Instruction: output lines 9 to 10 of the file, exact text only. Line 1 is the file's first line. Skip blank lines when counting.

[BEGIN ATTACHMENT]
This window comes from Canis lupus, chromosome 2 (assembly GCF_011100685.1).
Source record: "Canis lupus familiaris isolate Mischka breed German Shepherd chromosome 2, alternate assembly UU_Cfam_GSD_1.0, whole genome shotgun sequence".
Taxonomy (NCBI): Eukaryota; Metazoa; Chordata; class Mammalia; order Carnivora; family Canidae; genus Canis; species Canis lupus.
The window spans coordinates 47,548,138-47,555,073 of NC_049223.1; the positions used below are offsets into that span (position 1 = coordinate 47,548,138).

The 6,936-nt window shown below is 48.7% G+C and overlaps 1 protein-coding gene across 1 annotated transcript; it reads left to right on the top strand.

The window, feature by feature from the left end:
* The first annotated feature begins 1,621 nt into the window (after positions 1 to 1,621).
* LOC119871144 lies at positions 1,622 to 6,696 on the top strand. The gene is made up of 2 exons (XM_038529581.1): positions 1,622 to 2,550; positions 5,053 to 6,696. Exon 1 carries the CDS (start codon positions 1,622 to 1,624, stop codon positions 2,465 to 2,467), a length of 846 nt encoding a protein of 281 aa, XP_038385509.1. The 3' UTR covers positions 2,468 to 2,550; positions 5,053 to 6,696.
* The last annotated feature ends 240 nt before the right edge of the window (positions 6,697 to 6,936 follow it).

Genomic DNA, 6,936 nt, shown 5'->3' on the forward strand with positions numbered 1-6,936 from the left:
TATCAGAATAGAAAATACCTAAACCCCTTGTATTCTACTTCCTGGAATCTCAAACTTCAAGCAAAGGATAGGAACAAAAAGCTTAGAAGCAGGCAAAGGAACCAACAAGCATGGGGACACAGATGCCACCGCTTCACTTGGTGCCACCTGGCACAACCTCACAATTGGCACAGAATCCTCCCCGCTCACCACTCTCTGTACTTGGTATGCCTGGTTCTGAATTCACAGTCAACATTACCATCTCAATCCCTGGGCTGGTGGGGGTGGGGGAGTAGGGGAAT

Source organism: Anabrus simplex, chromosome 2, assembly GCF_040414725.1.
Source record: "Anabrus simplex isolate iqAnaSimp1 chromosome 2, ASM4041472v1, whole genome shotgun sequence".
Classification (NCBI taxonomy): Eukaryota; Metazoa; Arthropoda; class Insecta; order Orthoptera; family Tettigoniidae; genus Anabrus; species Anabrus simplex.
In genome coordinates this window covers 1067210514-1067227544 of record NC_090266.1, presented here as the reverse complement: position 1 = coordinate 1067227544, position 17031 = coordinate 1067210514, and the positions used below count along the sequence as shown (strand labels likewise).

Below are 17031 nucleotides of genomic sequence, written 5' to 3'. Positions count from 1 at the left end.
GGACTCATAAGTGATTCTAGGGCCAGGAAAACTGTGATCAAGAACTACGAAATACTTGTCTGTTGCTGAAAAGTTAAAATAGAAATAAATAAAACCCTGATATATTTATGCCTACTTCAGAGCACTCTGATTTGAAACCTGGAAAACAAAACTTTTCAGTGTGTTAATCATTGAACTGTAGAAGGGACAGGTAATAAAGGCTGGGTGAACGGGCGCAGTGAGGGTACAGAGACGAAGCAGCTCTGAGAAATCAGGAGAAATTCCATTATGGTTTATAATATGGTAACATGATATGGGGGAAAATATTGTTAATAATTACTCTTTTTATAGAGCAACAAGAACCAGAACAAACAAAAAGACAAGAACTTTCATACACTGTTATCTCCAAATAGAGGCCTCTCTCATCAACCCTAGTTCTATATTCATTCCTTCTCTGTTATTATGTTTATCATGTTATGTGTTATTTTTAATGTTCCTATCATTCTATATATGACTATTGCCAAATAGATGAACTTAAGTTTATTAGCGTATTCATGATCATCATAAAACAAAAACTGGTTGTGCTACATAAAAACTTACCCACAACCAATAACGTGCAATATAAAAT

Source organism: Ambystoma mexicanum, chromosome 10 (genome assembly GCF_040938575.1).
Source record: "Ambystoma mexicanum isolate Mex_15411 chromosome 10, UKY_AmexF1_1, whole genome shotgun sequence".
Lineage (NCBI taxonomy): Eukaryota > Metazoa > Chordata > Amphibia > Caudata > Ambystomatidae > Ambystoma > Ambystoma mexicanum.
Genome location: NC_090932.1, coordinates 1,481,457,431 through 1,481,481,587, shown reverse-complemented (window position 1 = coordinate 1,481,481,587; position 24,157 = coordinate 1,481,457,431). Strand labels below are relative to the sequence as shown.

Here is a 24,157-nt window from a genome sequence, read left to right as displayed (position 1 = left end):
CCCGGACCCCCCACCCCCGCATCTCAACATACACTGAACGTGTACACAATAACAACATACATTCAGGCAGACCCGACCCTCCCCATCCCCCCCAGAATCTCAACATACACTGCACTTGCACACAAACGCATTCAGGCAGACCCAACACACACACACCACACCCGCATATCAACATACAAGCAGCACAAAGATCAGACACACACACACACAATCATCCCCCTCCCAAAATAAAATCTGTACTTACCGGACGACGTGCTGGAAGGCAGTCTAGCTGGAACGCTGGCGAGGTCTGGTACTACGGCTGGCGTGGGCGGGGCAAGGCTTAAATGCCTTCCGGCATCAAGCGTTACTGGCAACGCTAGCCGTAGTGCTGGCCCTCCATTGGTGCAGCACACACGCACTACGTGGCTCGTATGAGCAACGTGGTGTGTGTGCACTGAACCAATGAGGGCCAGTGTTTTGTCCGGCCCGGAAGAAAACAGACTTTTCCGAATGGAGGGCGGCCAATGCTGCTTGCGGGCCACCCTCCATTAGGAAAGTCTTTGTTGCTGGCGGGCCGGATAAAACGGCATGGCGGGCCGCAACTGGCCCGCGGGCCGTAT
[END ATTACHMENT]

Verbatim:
* The last annotated feature ends 240 nt before the right edge of the window (positions 6,697 to 6,936 follow it).

Genomic DNA, 6,936 nt, shown 5'->3' on the forward strand with positions numbered 1-6,936 from the left: